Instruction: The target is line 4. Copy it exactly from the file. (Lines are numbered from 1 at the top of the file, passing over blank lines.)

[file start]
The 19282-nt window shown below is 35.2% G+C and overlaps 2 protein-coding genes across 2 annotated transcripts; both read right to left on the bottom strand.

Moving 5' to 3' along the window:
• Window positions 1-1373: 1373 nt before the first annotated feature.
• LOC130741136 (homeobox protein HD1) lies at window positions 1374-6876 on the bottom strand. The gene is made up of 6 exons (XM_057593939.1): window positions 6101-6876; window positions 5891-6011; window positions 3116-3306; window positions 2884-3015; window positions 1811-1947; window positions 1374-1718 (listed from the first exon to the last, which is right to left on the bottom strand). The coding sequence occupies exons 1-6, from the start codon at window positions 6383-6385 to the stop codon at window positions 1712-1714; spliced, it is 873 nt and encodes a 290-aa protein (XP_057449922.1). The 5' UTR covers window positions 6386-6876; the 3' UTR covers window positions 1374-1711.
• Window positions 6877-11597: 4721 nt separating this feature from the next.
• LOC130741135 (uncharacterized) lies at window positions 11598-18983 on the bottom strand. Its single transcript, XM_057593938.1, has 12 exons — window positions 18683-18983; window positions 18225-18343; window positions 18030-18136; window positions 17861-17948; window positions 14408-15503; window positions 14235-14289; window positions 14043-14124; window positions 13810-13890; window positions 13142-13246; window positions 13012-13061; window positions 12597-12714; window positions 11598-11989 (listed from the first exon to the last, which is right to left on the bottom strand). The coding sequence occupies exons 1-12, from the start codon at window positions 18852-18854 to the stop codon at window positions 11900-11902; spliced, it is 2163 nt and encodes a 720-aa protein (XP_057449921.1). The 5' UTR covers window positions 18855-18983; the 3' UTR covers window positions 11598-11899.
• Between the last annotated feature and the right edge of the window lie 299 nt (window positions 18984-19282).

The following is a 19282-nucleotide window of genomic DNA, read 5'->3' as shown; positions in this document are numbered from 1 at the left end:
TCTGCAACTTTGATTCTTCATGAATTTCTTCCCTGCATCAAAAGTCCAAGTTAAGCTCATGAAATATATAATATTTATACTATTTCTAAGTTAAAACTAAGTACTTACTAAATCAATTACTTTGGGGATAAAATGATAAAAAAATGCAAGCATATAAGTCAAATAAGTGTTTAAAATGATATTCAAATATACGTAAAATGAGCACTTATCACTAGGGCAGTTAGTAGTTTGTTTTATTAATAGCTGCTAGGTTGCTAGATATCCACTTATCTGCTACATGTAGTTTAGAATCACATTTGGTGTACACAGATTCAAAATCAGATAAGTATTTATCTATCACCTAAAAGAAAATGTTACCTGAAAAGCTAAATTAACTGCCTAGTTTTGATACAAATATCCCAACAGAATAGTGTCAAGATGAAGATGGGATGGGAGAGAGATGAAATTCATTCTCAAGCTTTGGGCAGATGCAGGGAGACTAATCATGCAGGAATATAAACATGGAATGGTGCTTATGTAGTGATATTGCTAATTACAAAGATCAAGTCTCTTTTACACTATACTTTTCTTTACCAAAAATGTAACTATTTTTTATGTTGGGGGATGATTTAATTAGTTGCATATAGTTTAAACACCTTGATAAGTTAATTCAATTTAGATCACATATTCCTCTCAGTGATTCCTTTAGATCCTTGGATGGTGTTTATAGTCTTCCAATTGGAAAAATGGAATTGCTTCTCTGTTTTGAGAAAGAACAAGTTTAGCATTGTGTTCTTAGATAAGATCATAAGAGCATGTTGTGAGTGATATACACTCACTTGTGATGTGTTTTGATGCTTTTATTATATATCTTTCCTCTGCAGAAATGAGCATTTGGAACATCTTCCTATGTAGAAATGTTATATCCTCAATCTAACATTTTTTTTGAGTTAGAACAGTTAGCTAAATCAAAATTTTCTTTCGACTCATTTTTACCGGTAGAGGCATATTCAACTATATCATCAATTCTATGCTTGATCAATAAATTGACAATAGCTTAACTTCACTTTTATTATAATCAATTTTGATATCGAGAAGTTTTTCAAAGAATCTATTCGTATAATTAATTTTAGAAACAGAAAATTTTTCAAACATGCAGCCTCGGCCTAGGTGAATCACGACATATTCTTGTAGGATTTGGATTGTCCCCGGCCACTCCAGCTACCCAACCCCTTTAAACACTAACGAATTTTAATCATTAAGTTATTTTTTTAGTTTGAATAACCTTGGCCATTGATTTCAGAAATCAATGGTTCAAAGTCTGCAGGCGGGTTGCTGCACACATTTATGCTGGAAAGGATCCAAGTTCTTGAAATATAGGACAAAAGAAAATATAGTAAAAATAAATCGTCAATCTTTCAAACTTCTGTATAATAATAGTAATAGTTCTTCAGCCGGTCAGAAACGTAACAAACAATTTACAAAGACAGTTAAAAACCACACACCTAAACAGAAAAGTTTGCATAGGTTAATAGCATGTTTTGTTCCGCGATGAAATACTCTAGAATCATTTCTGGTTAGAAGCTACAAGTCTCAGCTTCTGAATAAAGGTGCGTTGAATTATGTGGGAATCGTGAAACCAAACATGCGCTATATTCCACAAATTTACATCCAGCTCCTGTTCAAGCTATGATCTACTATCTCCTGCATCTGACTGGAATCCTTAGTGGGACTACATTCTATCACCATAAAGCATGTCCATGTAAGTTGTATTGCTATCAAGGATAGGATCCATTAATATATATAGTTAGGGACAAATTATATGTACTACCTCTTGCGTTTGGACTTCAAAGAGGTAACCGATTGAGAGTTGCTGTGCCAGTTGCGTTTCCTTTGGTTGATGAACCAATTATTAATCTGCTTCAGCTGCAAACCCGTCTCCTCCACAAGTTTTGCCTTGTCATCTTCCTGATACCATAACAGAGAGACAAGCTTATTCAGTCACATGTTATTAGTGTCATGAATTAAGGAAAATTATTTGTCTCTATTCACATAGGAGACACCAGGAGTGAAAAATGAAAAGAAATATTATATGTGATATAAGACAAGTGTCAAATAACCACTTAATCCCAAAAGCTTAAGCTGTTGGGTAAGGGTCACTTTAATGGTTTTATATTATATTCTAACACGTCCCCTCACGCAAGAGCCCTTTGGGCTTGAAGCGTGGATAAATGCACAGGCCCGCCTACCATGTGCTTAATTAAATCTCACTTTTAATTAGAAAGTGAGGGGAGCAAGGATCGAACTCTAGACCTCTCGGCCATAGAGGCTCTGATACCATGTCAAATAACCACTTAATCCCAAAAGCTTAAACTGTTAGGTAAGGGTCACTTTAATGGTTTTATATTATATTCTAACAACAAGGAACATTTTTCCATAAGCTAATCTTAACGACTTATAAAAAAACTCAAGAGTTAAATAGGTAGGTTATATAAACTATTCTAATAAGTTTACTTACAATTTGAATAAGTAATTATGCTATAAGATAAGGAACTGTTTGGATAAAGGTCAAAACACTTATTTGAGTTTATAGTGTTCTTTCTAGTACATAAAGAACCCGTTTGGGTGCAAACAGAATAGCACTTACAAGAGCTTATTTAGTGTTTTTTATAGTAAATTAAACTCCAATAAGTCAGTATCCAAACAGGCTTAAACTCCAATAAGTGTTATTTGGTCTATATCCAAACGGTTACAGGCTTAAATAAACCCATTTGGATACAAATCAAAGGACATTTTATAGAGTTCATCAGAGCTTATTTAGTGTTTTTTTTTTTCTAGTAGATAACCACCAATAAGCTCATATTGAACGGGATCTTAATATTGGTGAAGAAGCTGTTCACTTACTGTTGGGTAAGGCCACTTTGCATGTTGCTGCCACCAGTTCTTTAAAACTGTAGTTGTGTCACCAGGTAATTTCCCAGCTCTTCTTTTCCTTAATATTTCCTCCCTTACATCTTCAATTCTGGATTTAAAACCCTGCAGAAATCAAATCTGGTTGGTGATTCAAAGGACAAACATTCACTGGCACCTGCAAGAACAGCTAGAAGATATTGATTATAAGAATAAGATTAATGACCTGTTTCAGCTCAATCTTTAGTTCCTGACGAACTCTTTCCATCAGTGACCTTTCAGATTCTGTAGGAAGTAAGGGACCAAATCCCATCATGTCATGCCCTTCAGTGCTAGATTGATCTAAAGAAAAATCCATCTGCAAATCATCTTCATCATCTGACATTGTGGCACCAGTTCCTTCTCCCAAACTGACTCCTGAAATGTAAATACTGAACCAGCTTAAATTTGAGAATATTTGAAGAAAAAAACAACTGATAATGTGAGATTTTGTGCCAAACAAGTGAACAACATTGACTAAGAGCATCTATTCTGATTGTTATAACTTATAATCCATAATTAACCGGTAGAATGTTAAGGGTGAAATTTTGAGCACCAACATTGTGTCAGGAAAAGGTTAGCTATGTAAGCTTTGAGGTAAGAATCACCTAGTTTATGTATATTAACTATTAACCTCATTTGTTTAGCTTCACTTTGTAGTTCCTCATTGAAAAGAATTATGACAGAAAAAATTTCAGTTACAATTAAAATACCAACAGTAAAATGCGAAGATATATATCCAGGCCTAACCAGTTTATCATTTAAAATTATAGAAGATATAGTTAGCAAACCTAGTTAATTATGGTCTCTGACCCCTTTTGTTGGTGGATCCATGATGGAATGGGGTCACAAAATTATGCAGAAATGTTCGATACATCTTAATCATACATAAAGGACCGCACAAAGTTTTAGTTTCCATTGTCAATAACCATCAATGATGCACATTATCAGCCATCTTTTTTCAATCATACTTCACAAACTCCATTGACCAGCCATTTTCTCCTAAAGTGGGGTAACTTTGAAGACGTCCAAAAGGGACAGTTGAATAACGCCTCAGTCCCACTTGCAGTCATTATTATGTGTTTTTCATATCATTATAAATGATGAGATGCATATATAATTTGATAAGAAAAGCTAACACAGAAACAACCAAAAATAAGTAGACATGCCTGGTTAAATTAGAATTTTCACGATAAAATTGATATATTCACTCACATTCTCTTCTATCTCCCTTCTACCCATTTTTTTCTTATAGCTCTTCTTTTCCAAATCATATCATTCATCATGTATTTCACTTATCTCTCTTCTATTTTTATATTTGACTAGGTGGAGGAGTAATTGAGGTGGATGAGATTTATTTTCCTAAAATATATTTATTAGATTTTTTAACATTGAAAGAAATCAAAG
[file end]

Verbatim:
• LOC130741136 (homeobox protein HD1) lies at window positions 1374-6876 on the bottom strand. The gene is made up of 6 exons (XM_057593939.1): window positions 6101-6876; window positions 5891-6011; window positions 3116-3306; window positions 2884-3015; window positions 1811-1947; window positions 1374-1718 (listed from the first exon to the last, which is right to left on the bottom strand). The coding sequence occupies exons 1-6, from the start codon at window positions 6383-6385 to the stop codon at window positions 1712-1714; spliced, it is 873 nt and encodes a 290-aa protein (XP_057449922.1). The 5' UTR covers window positions 6386-6876; the 3' UTR covers window positions 1374-1711.